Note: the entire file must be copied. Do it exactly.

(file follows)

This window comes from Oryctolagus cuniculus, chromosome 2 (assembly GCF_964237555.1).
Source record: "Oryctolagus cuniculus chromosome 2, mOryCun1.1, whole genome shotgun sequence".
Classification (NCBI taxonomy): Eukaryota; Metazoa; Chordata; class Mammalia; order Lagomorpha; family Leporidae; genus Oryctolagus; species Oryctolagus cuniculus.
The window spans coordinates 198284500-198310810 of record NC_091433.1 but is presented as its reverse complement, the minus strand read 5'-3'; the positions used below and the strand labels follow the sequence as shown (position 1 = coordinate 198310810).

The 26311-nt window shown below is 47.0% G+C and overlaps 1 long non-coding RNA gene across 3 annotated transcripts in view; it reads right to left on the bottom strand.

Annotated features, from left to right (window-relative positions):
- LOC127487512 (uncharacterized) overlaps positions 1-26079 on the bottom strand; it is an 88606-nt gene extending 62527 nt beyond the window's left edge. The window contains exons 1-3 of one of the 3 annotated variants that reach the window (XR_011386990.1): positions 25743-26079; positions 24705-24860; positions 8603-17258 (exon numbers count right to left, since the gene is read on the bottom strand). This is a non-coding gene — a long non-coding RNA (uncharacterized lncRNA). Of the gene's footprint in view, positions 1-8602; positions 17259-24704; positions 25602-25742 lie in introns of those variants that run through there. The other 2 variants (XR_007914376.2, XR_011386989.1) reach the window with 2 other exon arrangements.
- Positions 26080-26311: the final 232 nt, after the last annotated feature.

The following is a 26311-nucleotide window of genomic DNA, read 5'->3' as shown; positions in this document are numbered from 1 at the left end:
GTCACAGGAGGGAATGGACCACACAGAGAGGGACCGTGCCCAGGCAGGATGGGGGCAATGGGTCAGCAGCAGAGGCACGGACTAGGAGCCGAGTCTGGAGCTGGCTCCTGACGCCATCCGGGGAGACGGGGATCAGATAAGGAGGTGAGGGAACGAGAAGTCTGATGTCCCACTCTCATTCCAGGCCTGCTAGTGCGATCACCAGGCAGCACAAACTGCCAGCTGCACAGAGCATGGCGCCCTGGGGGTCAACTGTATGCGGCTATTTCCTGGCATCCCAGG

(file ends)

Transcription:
This window comes from Oryctolagus cuniculus, chromosome 2 (assembly GCF_964237555.1).
Source record: "Oryctolagus cuniculus chromosome 2, mOryCun1.1, whole genome shotgun sequence".
Classification (NCBI taxonomy): Eukaryota; Metazoa; Chordata; class Mammalia; order Lagomorpha; family Leporidae; genus Oryctolagus; species Oryctolagus cuniculus.
The window spans coordinates 198284500-198310810 of record NC_091433.1 but is presented as its reverse complement, the minus strand read 5'-3'; the positions used below and the strand labels follow the sequence as shown (position 1 = coordinate 198310810).

The 26311-nt window shown below is 47.0% G+C and overlaps 1 long non-coding RNA gene across 3 annotated transcripts in view; it reads right to left on the bottom strand.

Annotated features, from left to right (window-relative positions):
- LOC127487512 (uncharacterized) overlaps positions 1-26079 on the bottom strand; it is an 88606-nt gene extending 62527 nt beyond the window's left edge. The window contains exons 1-3 of one of the 3 annotated variants that reach the window (XR_011386990.1): positions 25743-26079; positions 24705-24860; positions 8603-17258 (exon numbers count right to left, since the gene is read on the bottom strand). This is a non-coding gene — a long non-coding RNA (uncharacterized lncRNA). Of the gene's footprint in view, positions 1-8602; positions 17259-24704; positions 25602-25742 lie in introns of those variants that run through there. The other 2 variants (XR_007914376.2, XR_011386989.1) reach the window with 2 other exon arrangements.
- Positions 26080-26311: the final 232 nt, after the last annotated feature.

The following is a 26311-nucleotide window of genomic DNA, read 5'->3' as shown; positions in this document are numbered from 1 at the left end:
GTCACAGGAGGGAATGGACCACACAGAGAGGGACCGTGCCCAGGCAGGATGGGGGCAATGGGTCAGCAGCAGAGGCACGGACTAGGAGCCGAGTCTGGAGCTGGCTCCTGACGCCATCCGGGGAGACGGGGATCAGATAAGGAGGTGAGGGAACGAGAAGTCTGATGTCCCACTCTCATTCCAGGCCTGCTAGTGCGATCACCAGGCAGCACAAACTGCCAGCTGCACAGAGCATGGCGCCCTGGGGGTCAACTGTATGCGGCTATTTCCTGGCATCCCAGG